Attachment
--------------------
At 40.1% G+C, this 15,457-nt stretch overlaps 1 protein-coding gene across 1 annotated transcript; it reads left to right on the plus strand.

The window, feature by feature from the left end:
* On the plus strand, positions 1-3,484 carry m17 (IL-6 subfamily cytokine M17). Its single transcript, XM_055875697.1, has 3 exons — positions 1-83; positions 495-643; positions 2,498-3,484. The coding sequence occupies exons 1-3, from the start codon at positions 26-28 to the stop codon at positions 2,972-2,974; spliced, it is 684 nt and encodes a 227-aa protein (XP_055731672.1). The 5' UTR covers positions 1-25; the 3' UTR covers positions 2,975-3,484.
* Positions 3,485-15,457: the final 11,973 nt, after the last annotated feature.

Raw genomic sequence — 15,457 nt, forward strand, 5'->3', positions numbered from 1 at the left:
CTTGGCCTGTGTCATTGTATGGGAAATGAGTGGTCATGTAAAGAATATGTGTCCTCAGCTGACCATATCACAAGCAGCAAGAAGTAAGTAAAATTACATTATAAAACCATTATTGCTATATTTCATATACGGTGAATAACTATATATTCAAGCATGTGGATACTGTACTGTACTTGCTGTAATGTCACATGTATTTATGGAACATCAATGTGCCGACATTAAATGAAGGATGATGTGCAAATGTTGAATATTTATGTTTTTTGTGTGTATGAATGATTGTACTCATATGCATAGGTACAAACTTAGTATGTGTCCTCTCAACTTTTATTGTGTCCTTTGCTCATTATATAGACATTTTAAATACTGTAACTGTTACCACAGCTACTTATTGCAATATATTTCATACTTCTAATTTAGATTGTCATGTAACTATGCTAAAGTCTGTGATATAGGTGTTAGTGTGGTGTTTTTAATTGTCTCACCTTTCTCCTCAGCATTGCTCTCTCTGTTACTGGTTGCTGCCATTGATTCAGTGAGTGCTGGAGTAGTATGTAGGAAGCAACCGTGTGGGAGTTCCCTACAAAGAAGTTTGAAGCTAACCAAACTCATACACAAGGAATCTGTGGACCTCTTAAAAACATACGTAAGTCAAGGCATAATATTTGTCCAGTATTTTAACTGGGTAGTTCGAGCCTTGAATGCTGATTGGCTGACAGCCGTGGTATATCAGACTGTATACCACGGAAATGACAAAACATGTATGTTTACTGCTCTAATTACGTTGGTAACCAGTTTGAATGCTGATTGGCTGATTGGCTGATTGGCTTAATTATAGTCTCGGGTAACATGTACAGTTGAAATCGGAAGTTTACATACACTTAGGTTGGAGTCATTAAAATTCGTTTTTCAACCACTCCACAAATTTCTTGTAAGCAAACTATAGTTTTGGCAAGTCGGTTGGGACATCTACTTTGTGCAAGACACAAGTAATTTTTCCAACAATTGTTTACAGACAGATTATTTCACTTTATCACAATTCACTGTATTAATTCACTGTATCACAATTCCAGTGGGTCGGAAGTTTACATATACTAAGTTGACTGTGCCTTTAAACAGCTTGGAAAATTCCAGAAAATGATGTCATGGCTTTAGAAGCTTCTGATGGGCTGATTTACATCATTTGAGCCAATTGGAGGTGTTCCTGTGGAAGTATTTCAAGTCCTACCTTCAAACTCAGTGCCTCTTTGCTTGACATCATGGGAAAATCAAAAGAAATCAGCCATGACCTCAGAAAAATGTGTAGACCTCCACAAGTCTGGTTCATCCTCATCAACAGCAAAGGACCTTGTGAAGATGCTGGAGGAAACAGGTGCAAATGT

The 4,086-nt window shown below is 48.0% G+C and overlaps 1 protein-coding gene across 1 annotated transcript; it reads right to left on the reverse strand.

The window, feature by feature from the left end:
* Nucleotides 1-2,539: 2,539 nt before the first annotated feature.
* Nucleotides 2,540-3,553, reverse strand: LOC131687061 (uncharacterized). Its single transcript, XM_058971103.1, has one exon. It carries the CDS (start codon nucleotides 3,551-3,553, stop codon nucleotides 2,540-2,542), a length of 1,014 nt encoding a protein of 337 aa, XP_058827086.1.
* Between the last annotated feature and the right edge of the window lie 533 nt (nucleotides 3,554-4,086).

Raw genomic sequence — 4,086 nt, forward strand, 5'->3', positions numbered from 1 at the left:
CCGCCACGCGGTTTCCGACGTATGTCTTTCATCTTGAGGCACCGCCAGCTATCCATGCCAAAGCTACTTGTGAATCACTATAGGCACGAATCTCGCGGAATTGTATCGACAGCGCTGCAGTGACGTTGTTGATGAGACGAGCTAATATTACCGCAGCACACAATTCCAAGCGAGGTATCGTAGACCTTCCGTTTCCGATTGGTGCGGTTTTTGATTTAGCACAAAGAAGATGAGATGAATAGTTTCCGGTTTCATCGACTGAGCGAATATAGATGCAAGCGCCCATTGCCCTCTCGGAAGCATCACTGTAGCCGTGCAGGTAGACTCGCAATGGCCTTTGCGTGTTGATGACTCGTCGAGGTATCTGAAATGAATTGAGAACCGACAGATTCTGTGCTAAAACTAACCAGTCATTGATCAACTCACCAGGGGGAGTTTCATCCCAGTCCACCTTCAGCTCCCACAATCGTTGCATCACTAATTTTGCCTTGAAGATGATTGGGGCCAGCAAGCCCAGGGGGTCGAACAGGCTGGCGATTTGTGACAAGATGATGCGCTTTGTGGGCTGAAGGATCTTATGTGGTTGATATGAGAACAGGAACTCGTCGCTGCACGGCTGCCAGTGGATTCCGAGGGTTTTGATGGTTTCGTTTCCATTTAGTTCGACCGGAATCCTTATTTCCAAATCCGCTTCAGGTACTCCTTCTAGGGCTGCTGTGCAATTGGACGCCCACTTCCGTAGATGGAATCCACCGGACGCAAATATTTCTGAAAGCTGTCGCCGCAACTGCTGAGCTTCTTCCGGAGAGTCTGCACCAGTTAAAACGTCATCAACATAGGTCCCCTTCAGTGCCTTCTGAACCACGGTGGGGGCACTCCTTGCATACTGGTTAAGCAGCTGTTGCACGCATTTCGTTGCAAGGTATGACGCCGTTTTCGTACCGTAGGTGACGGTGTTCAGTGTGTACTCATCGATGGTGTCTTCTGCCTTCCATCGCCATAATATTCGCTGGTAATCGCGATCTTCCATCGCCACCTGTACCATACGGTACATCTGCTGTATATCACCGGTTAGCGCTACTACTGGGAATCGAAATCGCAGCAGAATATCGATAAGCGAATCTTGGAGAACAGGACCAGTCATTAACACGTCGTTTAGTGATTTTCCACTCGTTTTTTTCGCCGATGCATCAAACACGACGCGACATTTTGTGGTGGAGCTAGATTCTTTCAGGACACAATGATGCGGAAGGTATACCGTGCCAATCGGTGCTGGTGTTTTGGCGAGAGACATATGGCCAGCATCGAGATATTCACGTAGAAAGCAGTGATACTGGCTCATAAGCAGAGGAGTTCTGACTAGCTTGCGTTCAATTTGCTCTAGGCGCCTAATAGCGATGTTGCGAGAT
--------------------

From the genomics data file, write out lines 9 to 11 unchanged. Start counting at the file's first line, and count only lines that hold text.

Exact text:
* Nucleotides 1-2,539: 2,539 nt before the first annotated feature.
* Nucleotides 2,540-3,553, reverse strand: LOC131687061 (uncharacterized). Its single transcript, XM_058971103.1, has one exon. It carries the CDS (start codon nucleotides 3,551-3,553, stop codon nucleotides 2,540-2,542), a length of 1,014 nt encoding a protein of 337 aa, XP_058827086.1.
* Between the last annotated feature and the right edge of the window lie 533 nt (nucleotides 3,554-4,086).